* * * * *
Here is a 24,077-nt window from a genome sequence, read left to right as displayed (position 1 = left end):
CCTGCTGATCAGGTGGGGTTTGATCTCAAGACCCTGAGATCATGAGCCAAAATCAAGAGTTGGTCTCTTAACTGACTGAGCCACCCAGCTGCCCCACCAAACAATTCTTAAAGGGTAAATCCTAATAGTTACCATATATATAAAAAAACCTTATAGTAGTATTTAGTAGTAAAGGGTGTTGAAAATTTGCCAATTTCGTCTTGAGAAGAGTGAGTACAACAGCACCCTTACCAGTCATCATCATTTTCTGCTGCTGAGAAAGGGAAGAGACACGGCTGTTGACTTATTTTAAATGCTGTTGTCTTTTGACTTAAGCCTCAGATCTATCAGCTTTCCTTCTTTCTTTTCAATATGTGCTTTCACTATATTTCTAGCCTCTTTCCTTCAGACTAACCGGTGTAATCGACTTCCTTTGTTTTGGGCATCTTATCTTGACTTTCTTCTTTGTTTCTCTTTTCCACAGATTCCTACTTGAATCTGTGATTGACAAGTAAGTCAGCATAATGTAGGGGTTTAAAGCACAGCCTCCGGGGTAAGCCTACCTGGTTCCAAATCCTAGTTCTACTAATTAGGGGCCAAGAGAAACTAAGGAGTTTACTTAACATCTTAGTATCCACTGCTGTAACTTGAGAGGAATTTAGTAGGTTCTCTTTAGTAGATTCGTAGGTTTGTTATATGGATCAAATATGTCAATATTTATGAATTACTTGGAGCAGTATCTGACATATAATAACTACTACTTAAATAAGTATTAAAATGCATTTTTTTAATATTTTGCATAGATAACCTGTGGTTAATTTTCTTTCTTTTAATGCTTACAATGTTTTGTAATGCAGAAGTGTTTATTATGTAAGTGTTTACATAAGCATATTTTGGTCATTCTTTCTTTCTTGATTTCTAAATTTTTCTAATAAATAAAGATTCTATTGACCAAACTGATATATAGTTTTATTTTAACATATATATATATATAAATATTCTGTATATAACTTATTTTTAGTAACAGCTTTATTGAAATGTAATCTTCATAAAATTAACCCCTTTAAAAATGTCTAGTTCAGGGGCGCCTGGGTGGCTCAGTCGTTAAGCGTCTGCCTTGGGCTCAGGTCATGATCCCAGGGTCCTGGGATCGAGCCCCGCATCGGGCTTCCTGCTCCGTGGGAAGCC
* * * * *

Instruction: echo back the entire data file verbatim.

Here is a 24,077-nt window from a genome sequence, read left to right as displayed (position 1 = left end):
CCTGCTGATCAGGTGGGGTTTGATCTCAAGACCCTGAGATCATGAGCCAAAATCAAGAGTTGGTCTCTTAACTGACTGAGCCACCCAGCTGCCCCACCAAACAATTCTTAAAGGGTAAATCCTAATAGTTACCATATATATAAAAAAACCTTATAGTAGTATTTAGTAGTAAAGGGTGTTGAAAATTTGCCAATTTCGTCTTGAGAAGAGTGAGTACAACAGCACCCTTACCAGTCATCATCATTTTCTGCTGCTGAGAAAGGGAAGAGACACGGCTGTTGACTTATTTTAAATGCTGTTGTCTTTTGACTTAAGCCTCAGATCTATCAGCTTTCCTTCTTTCTTTTCAATATGTGCTTTCACTATATTTCTAGCCTCTTTCCTTCAGACTAACCGGTGTAATCGACTTCCTTTGTTTTGGGCATCTTATCTTGACTTTCTTCTTTGTTTCTCTTTTCCACAGATTCCTACTTGAATCTGTGATTGACAAGTAAGTCAGCATAATGTAGGGGTTTAAAGCACAGCCTCCGGGGTAAGCCTACCTGGTTCCAAATCCTAGTTCTACTAATTAGGGGCCAAGAGAAACTAAGGAGTTTACTTAACATCTTAGTATCCACTGCTGTAACTTGAGAGGAATTTAGTAGGTTCTCTTTAGTAGATTCGTAGGTTTGTTATATGGATCAAATATGTCAATATTTATGAATTACTTGGAGCAGTATCTGACATATAATAACTACTACTTAAATAAGTATTAAAATGCATTTTTTTAATATTTTGCATAGATAACCTGTGGTTAATTTTCTTTCTTTTAATGCTTACAATGTTTTGTAATGCAGAAGTGTTTATTATGTAAGTGTTTACATAAGCATATTTTGGTCATTCTTTCTTTCTTGATTTCTAAATTTTTCTAATAAATAAAGATTCTATTGACCAAACTGATATATAGTTTTATTTTAACATATATATATATATAAATATTCTGTATATAACTTATTTTTAGTAACAGCTTTATTGAAATGTAATCTTCATAAAATTAACCCCTTTAAAAATGTCTAGTTCAGGGGCGCCTGGGTGGCTCAGTCGTTAAGCGTCTGCCTTGGGCTCAGGTCATGATCCCAGGGTCCTGGGATCGAGCCCCGCATCGGGCTTCCTGCTCCGTGGGAAGCC